In general, the poetry seems more experimental in Issue 14 than the prose, at least in form. In addition to Thuyen and Lund, there are 6 other poets whose work is presented, and not one of these poet's work mimics another’s in form or content. Patrick Kindig’s poem, "Boy," is a star example of unique poetry. This poem is set in four columns, each line in each column consisting of three or four words—a direct presentation that does not necessarily result in a direct reading. For instance, the lines could be read top-down, left to right—but they could just as easily be read diagonally, cross-wise, down-up, right-left, or any number of other ways. Here’s a sample of lines that connect diagonally across columns: “This is the boy / with a sewing machine / was every man / and every woman.” The possibilities for reading, and dare I say, recomposing this poem, seem endless. And although Kindig’s poem is featured on SAND’s website, it is divided into two separate screenshots, which may stunt the reading possibilities.
Now for the prose, which appears, on the page at least, more traditional than the poetry; it touches the same deep-rooted longings. Though, it’s not always clear if the prose is fiction or non-fiction. Take a look at Lucy Jones’ fiction, "Inclusion," subtitled, "Stories No One Wants to Read: Part 1.” The prose is clear and straightforward, which makes it easy to feel the narrator’s internal struggle as she sits through a meeting with other parents to decide if a handicapped child should be allowed into the local school.
And then there’s J.M. Parker’s prose, “The Day Trip,” in which a gay couple travel around Lebanon and Jerusalem. Beneath the solid prose is a pressure that keeps bumping the surface of the story—the boyfriends approach a checkpoint near Gaza, one of the boyfriend’s parents live in the same nearby neighborhood, even after their separation—and yet, this pressure never explodes. The story ends without an explosion, literal or emotional. Here is another instance where the reader might stop, reflect. Is the story less or more satisfying this way, without an explosion?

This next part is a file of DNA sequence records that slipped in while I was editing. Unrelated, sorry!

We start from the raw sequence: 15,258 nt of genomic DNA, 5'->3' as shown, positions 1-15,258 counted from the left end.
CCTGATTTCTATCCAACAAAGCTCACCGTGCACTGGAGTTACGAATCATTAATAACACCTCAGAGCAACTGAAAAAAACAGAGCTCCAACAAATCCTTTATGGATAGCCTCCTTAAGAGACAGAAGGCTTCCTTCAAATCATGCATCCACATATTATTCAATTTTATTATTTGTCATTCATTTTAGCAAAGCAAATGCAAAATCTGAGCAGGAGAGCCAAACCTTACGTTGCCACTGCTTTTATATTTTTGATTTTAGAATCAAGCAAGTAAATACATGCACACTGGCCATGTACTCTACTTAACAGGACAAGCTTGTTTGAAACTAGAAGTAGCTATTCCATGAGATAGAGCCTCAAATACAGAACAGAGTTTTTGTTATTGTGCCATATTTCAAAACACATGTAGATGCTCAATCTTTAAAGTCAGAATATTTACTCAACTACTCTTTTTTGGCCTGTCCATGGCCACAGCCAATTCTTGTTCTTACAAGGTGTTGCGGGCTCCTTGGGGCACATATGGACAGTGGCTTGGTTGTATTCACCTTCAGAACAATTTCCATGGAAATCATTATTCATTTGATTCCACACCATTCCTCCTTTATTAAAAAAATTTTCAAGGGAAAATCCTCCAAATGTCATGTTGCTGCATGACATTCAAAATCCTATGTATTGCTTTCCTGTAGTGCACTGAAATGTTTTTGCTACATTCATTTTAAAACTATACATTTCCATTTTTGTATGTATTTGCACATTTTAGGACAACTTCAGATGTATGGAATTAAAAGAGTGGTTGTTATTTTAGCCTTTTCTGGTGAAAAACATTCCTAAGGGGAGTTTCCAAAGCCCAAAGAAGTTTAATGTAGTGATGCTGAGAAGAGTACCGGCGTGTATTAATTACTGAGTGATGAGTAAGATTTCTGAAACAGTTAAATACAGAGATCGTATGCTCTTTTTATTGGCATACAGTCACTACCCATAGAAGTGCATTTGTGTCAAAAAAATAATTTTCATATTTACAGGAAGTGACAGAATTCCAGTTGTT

Again, you’re reminded of Inger Wold Lund’s poems, this time of the title of her collection, "Nothing Happened." So much of the writing in SAND’s Issue 14 could fall under the theme Nothing Happened. Plenty has happened, of course—25 contributors have come together from around the world to create the latest issue for this Berlin-based magazine: 12 males, 13 females, 2 identified as gay, 7 with ties to Berlin, 12 with ties to the USA and Canada, countless translators and multi-linguists. Something has definitely happened—and yet, it is difficult to say exactly what that something is.
If this puzzle excites you, you can sample this and older issues on SAND’s website, or you can submit, when submissions open. Every form of writing and art seems to be accepted, from unpublished poetry, flash and long-form fiction, non-fiction and translations as well as photography, drawing, and painting. It seems that SAND’s philosophy on submissions is the same for a reader’s potential approach to Issue 14: open for interpretation.